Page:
THE Department of Labor and Employment (DOLE) yesterday said over 3.8 million workers have been displaced by the coronavirus disease (COVID-19) outbreak and the subsequent community lockdowns imposed by the government.
In the latest Job Displacement Report, the DOLE said a total of 3,863,971 workers have been adversely affected by the health crisis, as of October 25. The numbers include those displaced due to retrenchment, permanent closures, temporary closures, and implementation of flexible work arrangements.
The report showed that a total of 256,285 workers were rendered jobless after 15,549 businesses opted to reduce their workers.
It also showed that a total of 1,751 firms permanently closed and left 29,365 employees jobless.
The DOLE report also stated that a total of 2,094,036 employees stopped working when 86,954 establishments temporarily closed shops.
There were also 1,484,285 workers that were adversely affected when 36,851 companies implemented flexible work arrangements.
To recall, the COVID-19 pandemic prompted the government to impose different levels of community lockdowns since March.
The National Capital Region had the most number of displaced workers with 152,951.
Other regions with high number of affected workers are CALABARZON (44,634), Central Luzon (27,808), and Central Visayas (26,595).
The month of October has already seen the highest number of displaced workers with 69,501 from 4,954 business establishments.
Coming at second is the month of June with 50,589 workers displaced from 2,602 firms.
Also, the DOLE has heeded the call of the employers sector to extend the six-month rehiring policy provided under the Labor Code for another six months.
Based on Department Order No. 215-2020, Labor Secretary Silvestre Bello III said DOLE is allowing the extension of the rehiring policy for temporarily displaced workers for another six months.
“In case of declaration of war, pandemic, and similar national emergencies, the employer and the employees, through the union, if any, or with the assistance of the DOLE, shall meet in good faith for the purpose of extending the suspension of employment for a period not exceeding six months,” said Bello.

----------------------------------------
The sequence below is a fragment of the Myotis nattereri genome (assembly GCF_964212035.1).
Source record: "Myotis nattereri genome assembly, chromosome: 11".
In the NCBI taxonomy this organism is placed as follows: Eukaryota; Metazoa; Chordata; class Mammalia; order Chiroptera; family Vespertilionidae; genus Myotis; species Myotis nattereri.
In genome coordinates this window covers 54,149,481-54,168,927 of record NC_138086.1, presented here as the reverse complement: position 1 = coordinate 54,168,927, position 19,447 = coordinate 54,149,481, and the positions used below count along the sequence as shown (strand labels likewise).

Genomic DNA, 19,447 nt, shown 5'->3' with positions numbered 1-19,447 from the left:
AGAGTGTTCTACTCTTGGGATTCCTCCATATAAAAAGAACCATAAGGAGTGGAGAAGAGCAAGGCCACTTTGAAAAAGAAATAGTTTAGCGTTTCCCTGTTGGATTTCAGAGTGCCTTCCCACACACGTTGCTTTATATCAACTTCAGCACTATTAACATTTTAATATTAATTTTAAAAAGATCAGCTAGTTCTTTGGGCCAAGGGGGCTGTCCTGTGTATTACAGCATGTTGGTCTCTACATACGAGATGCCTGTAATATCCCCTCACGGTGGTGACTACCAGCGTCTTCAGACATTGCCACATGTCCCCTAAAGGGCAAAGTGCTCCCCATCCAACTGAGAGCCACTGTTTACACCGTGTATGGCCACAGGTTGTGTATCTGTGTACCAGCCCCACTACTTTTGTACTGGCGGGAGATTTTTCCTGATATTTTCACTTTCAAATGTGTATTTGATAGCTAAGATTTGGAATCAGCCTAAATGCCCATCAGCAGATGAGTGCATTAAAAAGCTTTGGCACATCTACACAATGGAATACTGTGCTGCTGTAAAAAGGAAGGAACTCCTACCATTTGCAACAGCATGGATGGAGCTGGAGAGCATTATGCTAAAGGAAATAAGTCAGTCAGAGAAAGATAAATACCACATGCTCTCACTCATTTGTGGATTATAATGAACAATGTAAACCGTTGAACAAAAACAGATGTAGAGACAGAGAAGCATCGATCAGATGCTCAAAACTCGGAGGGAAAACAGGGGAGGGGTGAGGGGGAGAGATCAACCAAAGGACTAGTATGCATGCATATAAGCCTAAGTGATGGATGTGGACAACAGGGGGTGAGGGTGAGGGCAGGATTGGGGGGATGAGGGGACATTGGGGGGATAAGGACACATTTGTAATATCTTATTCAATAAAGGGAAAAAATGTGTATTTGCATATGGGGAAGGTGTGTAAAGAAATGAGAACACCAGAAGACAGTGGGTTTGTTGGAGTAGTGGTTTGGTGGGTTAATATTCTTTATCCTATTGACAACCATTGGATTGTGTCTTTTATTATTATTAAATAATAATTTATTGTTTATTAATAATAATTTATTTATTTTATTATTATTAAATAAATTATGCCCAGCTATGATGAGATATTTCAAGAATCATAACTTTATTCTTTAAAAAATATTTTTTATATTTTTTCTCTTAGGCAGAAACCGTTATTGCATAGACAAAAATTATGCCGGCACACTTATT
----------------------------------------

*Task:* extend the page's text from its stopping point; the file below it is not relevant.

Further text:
He stressed that, under such an extension, employees will not lose employment if they find alternative employment during the extended suspension of employment, except in cases of voluntary resignation.
Bello also said that should retrenchment be necessary, before or after the expiration of the extension, the affected workers shall be entitled to separation pay as prescribed by the Labor Code, company policies, or collective bargaining agreement.
The labor chief said retrenched employees must have priority in the rehiring, if they indicate their desire to resume their work not later than a month from the resumption of operations.
Finally, in adopting such an extension, DOLE said the employer must report to the former, through its regional offices, 10 days prior to its effectivity, subject to inspections.
Under the Labor Code, the employer-employee relationship may be suspended in case of suspension of operation of the business or undertaking of the employer for a period not exceeding six months.
If not rehired after six months, the Labor Code provides that the employee placed on floating status must be provided with their separation pay.
Recently, employers appealed for an extension of the policy for another six months citing the adverse effects of the health crisis to their businesses.